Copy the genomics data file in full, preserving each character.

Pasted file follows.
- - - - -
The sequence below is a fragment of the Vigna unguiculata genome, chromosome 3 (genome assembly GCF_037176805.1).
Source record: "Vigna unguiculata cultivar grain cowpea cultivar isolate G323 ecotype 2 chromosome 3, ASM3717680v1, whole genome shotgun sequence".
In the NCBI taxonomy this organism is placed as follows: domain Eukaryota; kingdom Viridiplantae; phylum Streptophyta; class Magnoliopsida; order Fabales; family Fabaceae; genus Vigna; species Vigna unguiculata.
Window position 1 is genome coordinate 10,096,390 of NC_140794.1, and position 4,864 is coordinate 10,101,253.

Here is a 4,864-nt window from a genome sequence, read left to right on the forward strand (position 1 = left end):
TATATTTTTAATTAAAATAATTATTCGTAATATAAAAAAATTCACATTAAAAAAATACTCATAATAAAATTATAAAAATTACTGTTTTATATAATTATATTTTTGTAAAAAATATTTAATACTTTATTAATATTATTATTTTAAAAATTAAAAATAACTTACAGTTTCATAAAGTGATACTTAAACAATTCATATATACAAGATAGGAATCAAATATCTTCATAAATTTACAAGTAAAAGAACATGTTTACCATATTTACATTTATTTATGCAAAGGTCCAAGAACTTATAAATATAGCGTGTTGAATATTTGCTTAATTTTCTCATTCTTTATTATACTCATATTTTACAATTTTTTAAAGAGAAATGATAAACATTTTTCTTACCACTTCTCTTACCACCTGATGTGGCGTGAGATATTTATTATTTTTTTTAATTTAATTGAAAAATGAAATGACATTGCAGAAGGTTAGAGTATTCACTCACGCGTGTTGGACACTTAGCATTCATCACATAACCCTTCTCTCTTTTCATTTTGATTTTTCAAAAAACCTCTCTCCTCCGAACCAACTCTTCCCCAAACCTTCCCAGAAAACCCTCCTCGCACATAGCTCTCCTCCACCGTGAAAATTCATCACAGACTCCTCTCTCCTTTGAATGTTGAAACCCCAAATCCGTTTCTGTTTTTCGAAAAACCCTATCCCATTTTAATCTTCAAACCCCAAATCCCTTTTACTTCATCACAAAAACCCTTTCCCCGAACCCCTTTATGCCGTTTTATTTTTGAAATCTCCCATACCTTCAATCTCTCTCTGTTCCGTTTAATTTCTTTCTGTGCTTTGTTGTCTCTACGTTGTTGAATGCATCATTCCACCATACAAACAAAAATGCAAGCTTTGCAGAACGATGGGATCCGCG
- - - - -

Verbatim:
The sequence below is a fragment of the Vigna unguiculata genome, chromosome 3 (genome assembly GCF_037176805.1).
Source record: "Vigna unguiculata cultivar grain cowpea cultivar isolate G323 ecotype 2 chromosome 3, ASM3717680v1, whole genome shotgun sequence".
In the NCBI taxonomy this organism is placed as follows: domain Eukaryota; kingdom Viridiplantae; phylum Streptophyta; class Magnoliopsida; order Fabales; family Fabaceae; genus Vigna; species Vigna unguiculata.
Window position 1 is genome coordinate 10,096,390 of NC_140794.1, and position 4,864 is coordinate 10,101,253.

Here is a 4,864-nt window from a genome sequence, read left to right on the forward strand (position 1 = left end):
TATATTTTTAATTAAAATAATTATTCGTAATATAAAAAAATTCACATTAAAAAAATACTCATAATAAAATTATAAAAATTACTGTTTTATATAATTATATTTTTGTAAAAAATATTTAATACTTTATTAATATTATTATTTTAAAAATTAAAAATAACTTACAGTTTCATAAAGTGATACTTAAACAATTCATATATACAAGATAGGAATCAAATATCTTCATAAATTTACAAGTAAAAGAACATGTTTACCATATTTACATTTATTTATGCAAAGGTCCAAGAACTTATAAATATAGCGTGTTGAATATTTGCTTAATTTTCTCATTCTTTATTATACTCATATTTTACAATTTTTTAAAGAGAAATGATAAACATTTTTCTTACCACTTCTCTTACCACCTGATGTGGCGTGAGATATTTATTATTTTTTTTAATTTAATTGAAAAATGAAATGACATTGCAGAAGGTTAGAGTATTCACTCACGCGTGTTGGACACTTAGCATTCATCACATAACCCTTCTCTCTTTTCATTTTGATTTTTCAAAAAACCTCTCTCCTCCGAACCAACTCTTCCCCAAACCTTCCCAGAAAACCCTCCTCGCACATAGCTCTCCTCCACCGTGAAAATTCATCACAGACTCCTCTCTCCTTTGAATGTTGAAACCCCAAATCCGTTTCTGTTTTTCGAAAAACCCTATCCCATTTTAATCTTCAAACCCCAAATCCCTTTTACTTCATCACAAAAACCCTTTCCCCGAACCCCTTTATGCCGTTTTATTTTTGAAATCTCCCATACCTTCAATCTCTCTCTGTTCCGTTTAATTTCTTTCTGTGCTTTGTTGTCTCTACGTTGTTGAATGCATCATTCCACCATACAAACAAAAATGCAAGCTTTGCAGAACGATGGGATCCGCG